5 min read7 May 2019
Over the last forty years, artist Doreen Fletcher has captured scenes of small business. In this intimate account, she looks back on her life, the language of shop windows, and why she’s still painting when everything else has changed.7 May 2019
Businesses change. Change their products, change their displays, occasionally change their owners. Yet they keep going, in new and always changing ways. Bakeries selling bagels changing into shops, shops changing into restaurants, restaurants changing into galleries. They all try to survive as most small businesses do. Well, I think I see something of myself in the changing shops of the East End – maybe that's why I paint so many of them. Because, by painting them, I think I’m painting a bit of myself.
Ice Cream Van Salmon Lane E14 (1998) Coloured Pencil on Paper. All photos remain the copyright of Doreen Fletcher.
Well, I grew up in the Midlands: only child; working class family; Coronation Street-type houses. I was lucky to be, I suppose you'd put it, unusually bright. I was also lucky in that my parents recognised this and allowed me free reign when it came to books. They could hardly read or write themselves but they used to buy me big encyclopaedias and that’s where I first saw paintings, proper paintings. That and on the back of Daz packets too - Van Gogh’s ‘Sunflowers’ and Constable’s ‘Hay Wain’ spring to mind.
In those days, the late 50s, they used to give away posters of famous paintings with cereal and washing powders. That was my introduction to art, and it made me want colour. There wasn’t much colour where I grew up, grey and brown in the back streets, although my dad used to take me to a toy shop every now and then – a very small business, run by Miss Waite – a spinster, always wearing a pinny, with a severe bun and red cheeks. Miss Wright always smiled when I came in, because she knew I’d want the most expensive materials. That was my childhood really – chasing colour and dreaming of open spaces.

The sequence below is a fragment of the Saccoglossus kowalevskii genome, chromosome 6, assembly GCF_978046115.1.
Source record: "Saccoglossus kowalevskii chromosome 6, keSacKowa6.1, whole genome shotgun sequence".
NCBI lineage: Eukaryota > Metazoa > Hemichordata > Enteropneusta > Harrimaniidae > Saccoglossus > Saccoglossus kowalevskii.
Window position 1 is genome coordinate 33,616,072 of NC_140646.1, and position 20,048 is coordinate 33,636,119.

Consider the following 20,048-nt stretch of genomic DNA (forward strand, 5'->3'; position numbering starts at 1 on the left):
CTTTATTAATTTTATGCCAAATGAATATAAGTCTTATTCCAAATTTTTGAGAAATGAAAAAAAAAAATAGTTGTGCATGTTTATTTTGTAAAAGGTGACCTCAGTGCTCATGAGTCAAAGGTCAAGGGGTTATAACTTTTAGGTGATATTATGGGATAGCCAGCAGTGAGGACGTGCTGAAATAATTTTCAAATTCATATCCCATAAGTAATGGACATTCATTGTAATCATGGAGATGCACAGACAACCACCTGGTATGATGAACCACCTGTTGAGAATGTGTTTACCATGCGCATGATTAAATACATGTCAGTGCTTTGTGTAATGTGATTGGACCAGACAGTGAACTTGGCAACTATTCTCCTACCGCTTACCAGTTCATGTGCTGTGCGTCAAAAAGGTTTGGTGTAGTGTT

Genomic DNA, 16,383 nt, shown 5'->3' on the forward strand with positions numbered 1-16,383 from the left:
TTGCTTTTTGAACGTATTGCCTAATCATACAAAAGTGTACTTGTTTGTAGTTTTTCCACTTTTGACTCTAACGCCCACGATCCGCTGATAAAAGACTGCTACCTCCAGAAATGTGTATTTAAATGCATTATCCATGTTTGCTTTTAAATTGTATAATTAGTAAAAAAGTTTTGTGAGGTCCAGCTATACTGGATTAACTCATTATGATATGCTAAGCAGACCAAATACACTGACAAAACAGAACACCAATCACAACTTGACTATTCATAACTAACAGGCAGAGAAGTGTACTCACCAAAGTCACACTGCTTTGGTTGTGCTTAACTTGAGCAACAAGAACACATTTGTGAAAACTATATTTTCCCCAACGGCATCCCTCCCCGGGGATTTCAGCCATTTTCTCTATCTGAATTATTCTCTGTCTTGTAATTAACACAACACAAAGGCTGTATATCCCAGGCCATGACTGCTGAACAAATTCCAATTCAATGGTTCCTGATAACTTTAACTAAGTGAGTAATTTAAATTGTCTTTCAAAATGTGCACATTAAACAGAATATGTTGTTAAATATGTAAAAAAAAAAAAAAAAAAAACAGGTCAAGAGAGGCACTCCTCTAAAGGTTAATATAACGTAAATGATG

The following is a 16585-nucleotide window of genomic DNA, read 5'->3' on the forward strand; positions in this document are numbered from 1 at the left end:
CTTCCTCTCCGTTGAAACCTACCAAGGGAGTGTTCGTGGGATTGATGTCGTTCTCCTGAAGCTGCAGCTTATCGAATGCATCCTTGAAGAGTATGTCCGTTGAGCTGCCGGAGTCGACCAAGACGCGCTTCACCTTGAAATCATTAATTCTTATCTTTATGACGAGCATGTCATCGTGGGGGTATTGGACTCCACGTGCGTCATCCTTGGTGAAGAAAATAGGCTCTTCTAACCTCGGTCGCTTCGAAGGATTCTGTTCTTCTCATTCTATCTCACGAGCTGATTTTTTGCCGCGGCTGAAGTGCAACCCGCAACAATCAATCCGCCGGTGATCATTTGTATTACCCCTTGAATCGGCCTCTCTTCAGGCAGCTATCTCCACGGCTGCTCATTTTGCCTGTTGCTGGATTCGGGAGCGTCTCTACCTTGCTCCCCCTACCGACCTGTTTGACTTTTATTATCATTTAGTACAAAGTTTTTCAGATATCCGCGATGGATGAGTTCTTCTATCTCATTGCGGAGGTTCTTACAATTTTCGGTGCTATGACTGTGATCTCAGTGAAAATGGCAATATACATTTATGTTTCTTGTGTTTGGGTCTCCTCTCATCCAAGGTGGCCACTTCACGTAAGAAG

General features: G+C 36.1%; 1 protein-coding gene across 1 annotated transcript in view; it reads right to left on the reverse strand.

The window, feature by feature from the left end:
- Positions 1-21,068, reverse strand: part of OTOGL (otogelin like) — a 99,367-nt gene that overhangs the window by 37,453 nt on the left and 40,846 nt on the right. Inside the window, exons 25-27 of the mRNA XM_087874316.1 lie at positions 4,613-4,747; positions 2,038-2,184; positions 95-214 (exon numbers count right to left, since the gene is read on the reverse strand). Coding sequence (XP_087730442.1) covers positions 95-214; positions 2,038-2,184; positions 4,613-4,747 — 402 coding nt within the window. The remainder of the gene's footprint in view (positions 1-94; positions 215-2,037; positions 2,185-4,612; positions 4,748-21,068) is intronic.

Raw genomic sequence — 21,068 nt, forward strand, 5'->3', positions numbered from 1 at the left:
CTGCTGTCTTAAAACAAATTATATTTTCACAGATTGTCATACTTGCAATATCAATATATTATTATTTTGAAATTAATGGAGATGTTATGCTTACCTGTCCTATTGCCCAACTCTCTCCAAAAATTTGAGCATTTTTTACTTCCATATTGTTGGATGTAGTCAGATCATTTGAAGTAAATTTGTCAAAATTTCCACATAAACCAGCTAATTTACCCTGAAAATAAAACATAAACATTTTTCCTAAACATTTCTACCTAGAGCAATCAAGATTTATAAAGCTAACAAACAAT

Whitsunday Commercial Road (1989) Oil on Canvas
I ended up quite the rebel. I’d gone to grammar school where I achieved good A level results followed by art foundation school, where for the first time in my life, I found a group of good friends, a social life, a place where I felt right. I had a relationship, my first serious one – 19 years old – with someone who’s still a very close friend. The following year we came down to London together. He'd got into art college and I’d got thrown out of my foundation course for not doing any work.
I disapproved of degrees, diplomas, but Steve didn’t – it’s one reason we drifted apart after five years. But I did go on to do a non-accredited art course in Croydon. That’s where I met Gerald, my first husband. He was 30 years older than me – although that wasn’t why we broke up. Even though so much older, Gerald was the perpetual adolescent. He died last year, and well, he nominated me as his next of kin. We were family. I’ve inherited 300 of his paintings. My favourite is one from the war – a view from a rooftop of a block of flats where his parents lived at the end of Kensington High Street, looking towards Earls Court. You can see the barrage balloons in the top left corner. He would have been about 20 when he painted it.
I moved in to the East End in 1983 – Limehouse, Clemence Street, just off The Burnett Road. Over the years there, and previously in Stoke where my parents lived, I watched whole streets being demolished to make way for new developments. It disturbed me that these individual buildings were disappearing, although my interest in them didn’t, and still doesn’t have a specific social context. I'm not a social activist painter. My interest is purely visual. But that’s linked to the social, isn't it? Because who wants to paint a Starbucks or Costa? They’re all the same. Any of these coffee bars could be anywhere. They lack personal input or content.